Is it worth $200 – $300 to see Elton John in concert?
That’s the question I’ve asked myself several times over the past year, as Sir Elton tours the world one (long) last time, on his Farewell Yellow Brick Road tour.
You see, even though Elton’s Greatest Hits cassette tape was the first recording I ever bought and I’ve performed his songs countless times since then, I’ve never seen him in concert. So when tickets for his Madison Square Garden shows originally went on sale months ago, I eagerly logged into the Ticketmaster website 30 minutes before tickets went on sale to the general public, only to discover they were already sold out the instant they supposedly became “available.”
“Well…” I consoled myself. “… at least I’ve saved $200 – $300 per seat today.” And I found comfort in the fact that the seats were overpriced and I could now put the money to better use – like paying bills!
So it was with mixed feelings that I recently read that several new NYC-area shows were added to the tour, for next April. To quote a famous classic rock song… “Should I stay or should I go?”
$300 is a lot of money to pay for a few hours of entertainment. I began reflecting more about this, too. As musicians, we can get a lot more per dollar by going down to the local club each Friday night for months, immersing ourselves in many hours of great music played by world-class musicians. What’s more, we can get close to them and watch how they play, and even get to know them. And wouldn’t it be great to support local music like this?
We can also get a full year’s worth of piano lessons for less than a typical seat at an Elton John concert.
I’ve never seen Elton perform live, and also, my kids have grown to love his music too. Since this is his last tour, they’ll never have another chance to hear him in person, and they’ll remember a night like that forever. It’s a connection with a great musician. I don’t want to repeat the mistake I made when I was 16 years old and Count Basie played at my high school with his jazz band and I stayed at home. Sure, I knew he was a legend, but $15 ($15!!!) was a lot of money for a concert ticket, right? (In those days, $7 would get you in the 20th row for Cheap Trick or Yes.)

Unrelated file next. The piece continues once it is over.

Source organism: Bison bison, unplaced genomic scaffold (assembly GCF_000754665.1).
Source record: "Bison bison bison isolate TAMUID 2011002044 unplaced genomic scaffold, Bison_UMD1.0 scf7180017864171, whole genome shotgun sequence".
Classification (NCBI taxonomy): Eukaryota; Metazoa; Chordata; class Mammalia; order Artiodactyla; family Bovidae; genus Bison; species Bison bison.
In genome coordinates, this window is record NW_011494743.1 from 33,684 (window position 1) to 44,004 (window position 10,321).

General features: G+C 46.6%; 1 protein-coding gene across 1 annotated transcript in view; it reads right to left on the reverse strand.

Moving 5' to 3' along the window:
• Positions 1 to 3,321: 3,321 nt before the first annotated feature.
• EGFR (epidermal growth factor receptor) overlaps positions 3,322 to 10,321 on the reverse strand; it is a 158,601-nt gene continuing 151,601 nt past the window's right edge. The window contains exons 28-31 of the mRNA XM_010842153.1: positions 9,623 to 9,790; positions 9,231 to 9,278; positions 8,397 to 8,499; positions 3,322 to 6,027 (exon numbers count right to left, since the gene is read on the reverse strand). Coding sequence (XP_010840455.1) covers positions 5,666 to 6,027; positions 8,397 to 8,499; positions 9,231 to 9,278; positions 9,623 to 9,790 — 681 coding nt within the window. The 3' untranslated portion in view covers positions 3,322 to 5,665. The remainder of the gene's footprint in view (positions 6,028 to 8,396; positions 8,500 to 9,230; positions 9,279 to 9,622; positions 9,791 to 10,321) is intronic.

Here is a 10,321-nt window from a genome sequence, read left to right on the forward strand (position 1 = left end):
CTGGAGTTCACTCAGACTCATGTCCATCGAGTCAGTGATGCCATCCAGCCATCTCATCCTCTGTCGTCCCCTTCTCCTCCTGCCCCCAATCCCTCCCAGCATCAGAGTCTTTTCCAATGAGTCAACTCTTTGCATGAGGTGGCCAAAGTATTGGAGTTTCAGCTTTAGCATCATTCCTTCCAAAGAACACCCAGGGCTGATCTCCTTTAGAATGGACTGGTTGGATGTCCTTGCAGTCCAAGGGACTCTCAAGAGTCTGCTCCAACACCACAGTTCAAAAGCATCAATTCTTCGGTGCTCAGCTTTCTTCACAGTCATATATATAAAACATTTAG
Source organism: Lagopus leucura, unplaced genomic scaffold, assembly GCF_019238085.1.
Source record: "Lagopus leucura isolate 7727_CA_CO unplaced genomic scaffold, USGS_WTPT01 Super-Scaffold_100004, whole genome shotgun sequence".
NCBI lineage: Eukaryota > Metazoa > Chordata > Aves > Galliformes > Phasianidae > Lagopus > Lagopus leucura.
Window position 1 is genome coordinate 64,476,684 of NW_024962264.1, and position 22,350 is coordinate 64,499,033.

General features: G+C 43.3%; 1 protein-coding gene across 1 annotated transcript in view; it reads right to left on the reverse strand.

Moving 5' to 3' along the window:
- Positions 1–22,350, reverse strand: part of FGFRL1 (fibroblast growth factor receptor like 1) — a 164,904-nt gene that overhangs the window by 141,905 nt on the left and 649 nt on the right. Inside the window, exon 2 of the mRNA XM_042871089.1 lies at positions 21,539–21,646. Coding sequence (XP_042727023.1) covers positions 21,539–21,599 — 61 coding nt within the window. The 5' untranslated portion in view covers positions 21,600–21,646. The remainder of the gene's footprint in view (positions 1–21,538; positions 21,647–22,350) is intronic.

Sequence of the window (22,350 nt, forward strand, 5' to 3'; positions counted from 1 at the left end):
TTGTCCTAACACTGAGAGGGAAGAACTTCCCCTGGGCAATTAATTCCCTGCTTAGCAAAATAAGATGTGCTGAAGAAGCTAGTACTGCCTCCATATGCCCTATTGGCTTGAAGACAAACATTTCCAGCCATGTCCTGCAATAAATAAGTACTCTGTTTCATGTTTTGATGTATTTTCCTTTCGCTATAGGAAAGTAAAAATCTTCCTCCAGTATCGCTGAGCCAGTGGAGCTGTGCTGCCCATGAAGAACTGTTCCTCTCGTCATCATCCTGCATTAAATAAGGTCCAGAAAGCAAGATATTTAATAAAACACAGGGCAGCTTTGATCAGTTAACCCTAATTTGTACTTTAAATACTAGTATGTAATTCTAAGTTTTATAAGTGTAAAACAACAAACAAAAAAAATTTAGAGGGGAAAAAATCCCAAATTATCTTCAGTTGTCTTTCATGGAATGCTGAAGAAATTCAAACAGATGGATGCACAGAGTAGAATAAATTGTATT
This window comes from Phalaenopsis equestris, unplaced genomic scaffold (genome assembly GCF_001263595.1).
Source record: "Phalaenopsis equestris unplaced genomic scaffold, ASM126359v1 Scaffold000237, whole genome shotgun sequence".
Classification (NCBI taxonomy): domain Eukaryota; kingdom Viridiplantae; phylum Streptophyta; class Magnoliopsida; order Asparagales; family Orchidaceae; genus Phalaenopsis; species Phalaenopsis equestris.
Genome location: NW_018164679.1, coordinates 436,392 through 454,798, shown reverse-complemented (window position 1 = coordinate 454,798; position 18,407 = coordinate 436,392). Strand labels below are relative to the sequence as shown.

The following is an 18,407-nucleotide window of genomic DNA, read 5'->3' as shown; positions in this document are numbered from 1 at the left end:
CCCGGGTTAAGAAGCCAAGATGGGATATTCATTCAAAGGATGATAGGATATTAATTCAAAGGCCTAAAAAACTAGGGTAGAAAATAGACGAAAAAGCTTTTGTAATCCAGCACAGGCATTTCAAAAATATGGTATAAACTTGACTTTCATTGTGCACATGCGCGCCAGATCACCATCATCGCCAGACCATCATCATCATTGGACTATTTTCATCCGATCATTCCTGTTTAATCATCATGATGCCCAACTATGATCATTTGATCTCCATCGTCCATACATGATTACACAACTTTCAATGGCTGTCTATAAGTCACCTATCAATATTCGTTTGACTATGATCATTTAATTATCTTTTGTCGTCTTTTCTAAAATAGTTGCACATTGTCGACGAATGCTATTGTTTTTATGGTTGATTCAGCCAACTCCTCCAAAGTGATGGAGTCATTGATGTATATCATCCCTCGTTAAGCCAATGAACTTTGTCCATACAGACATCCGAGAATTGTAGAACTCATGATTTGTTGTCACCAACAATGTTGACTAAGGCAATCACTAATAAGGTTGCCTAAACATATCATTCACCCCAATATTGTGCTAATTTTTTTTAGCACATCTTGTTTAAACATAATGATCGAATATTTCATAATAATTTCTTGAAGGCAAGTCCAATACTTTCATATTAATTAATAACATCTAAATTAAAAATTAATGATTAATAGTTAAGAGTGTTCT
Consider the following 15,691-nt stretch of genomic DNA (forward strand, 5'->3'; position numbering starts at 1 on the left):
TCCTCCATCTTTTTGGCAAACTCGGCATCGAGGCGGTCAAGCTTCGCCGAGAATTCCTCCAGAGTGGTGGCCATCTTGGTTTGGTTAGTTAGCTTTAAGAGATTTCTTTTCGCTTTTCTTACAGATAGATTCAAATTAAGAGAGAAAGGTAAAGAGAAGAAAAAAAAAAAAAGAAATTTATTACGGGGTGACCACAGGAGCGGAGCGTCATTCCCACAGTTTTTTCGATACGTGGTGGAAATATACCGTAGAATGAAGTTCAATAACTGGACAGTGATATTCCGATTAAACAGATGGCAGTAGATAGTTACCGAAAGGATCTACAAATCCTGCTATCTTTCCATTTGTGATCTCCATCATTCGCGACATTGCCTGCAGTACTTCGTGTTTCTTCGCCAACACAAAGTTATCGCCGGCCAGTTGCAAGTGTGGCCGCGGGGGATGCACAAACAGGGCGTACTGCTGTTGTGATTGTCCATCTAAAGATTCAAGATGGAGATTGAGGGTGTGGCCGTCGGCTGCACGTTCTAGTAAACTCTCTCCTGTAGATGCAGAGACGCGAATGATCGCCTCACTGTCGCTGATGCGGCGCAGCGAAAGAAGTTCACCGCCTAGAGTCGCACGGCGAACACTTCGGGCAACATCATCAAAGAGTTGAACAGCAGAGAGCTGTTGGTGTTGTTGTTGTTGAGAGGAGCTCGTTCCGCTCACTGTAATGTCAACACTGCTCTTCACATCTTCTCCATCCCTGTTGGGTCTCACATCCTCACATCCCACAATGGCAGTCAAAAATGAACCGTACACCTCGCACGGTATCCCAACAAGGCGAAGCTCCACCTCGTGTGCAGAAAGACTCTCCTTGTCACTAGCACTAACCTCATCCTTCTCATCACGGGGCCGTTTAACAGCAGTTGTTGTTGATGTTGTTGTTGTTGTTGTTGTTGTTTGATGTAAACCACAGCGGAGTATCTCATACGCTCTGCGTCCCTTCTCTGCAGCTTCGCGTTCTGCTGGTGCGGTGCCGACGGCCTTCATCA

So I went online once again, and splurged on Elton John tickets for the whole family.
Which brings us back to the question: Is it worth $200 – $300 to see Elton John in concert?
The answer came to me as soon as I logged onto the internet this morning, in two words:
As you may have heard, the legendary classic rock drummer Ginger Baker has passed away. He is best known for having been 1/3 of the rock group Cream, along with Eric Clapton and Jack Bruce.
Here’s an obit:
Ginger Baker was a jazz drummer with a rock reputation
I never saw Baker live, although I did go to a wonderful Jack Bruce concert (which was coincidentally the day after John Lennon was shot.)
While I never heard Count Basie, John Lennon, or Ginger Baker in concert, I’m looking forward to sitting in my upper-level seat at Madison Square Garden next April, singing my heart out to “Rocket Man,” Bennie And The Jets,” and yes, “Goodbye Yellow Brick Road.”
For one evening at least, the price of Elton John tickets will be worth every penny.
Enjoy the journey, and “let the music flow!